This mini-rant of mine came up at dinner at an AMS meeting in Waco (more on the excellent “fusion categories” special session later). Someone pointed out an interesting side-effect of this issue that I hadn’t thought of. One of the awesome things about mathjobs is that rather than simply having a large paper stack of applications, the people on hiring committees can instead sort the applications automatically in many different ways. It makes a lot of sense that mathjobs has this feature, but none of us who were on the applying side of things had ever considered it. Here are a few examples of things you might want to search for: look at people applying from a specific school, find everyone who has a recommendation letter from Prof. X, and (relevant to this post) sort by AMS subject classification.
This means that choosing the right AMS subject classifications is actually somewhat important. If you choose poorly then someone who might be interested in hiring you might never actually find your application among the hundreds they’re looking through. So if you’re in a situation like mine it’s worth asking a professor or two which AMS subject classifications they’d be most likely to look through.
Since then I’ve been wondering whether it might be a useful for mathjobs that the data they ask for also include which arxiv classifications applicants have posted preprints under, as that’s the search that I would want to use if I were on a hiring committee. What do people think? Mathjobs is very responsive to requests, so if people think this makes sense I may send them an email.
Well, I wasn’t willing to follow David’s lead in titling a post “Go Ducks!” but I am following his lead with good job news: I’ve just accepted a position as an Assistant Professor at the University of Oregon, to start in 2010. I think the department is an excellent match for me, both in terms of research and in terms of location, so hopefully this is the beginning of a beautiful friendship.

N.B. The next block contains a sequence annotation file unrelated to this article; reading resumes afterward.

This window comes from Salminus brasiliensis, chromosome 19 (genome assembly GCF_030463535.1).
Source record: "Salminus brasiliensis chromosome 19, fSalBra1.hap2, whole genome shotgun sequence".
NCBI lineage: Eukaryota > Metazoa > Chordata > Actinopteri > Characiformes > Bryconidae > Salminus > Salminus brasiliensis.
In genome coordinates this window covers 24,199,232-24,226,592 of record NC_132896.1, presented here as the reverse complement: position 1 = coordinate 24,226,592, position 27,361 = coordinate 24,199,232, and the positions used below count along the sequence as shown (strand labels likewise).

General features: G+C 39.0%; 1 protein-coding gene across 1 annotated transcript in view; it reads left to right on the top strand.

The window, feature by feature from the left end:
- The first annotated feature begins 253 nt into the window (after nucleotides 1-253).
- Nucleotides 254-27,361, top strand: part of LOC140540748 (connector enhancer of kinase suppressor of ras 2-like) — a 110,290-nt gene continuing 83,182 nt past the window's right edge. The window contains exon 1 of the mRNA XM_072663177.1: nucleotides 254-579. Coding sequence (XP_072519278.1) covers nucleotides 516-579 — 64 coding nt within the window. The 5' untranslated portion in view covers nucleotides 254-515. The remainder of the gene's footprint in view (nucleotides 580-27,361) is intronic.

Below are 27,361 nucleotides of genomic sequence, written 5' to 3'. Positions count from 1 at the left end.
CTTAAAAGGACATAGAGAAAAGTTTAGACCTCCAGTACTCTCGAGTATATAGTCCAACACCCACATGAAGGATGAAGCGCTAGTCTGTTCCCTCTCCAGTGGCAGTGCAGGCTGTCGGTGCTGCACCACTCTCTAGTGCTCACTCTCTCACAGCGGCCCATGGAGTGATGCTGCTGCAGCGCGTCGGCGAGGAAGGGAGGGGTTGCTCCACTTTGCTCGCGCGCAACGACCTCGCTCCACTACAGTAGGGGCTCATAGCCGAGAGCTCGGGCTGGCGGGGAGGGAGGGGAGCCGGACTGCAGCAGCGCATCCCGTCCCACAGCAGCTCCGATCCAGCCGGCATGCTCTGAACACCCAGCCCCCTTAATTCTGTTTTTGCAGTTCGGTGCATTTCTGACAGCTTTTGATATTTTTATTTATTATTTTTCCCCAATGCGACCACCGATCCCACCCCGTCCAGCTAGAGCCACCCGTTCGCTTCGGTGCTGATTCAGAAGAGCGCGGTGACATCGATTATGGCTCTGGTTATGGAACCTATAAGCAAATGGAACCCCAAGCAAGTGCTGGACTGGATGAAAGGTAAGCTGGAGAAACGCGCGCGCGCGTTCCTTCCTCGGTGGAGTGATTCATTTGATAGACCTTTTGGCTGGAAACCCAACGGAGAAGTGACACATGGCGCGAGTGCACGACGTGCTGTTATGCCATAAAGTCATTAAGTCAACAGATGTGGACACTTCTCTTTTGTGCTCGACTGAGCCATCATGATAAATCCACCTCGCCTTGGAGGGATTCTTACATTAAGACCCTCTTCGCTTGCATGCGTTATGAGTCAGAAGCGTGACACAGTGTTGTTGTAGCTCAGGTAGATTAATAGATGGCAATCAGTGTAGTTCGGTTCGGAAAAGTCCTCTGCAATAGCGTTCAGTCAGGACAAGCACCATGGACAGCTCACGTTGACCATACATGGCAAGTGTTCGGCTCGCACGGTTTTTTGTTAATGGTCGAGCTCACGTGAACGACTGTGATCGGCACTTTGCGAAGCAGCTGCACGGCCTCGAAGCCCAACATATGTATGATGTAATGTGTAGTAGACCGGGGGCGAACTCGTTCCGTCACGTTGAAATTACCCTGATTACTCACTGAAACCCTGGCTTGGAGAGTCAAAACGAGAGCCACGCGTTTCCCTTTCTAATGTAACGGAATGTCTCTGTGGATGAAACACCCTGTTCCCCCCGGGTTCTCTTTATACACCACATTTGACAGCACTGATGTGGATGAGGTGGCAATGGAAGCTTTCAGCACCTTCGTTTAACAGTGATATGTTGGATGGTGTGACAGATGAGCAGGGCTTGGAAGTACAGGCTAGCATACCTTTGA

By the way, don’t bother rushing over to the wiki. I totally beat you all to it (though I guess I had a bit of an advantage). We now return you to your regularly scheduled blogging.
EDIT: Just so people don’t get the wrong idea, I’ll mention that I’m not suggesting this because of some personally traumatic experience I’ve had with job searching; in fact, the last difficult career decision I made was when I was 18. I just think it’s an idea worth considering, and one worth hearing other people’s input on. END EDIT.
As I’ve read more about the medical resident match, I’ve recently become a lot more convinced that a match for mathematics jobs makes a lot of sense. Fundamentally, the point of a match world be that schools and candidates wouldn’t ever have to play mind games with each other. Everyone would just make a list, and the computer would make sense of them.
I feel the benefits of such a scheme are obvious. What about the objections?
I thought I’d let you all know my plans for the future — I am staying at MIT one more year and then moving to the University of Michigan in Fall 2010, where I will be an associate professor.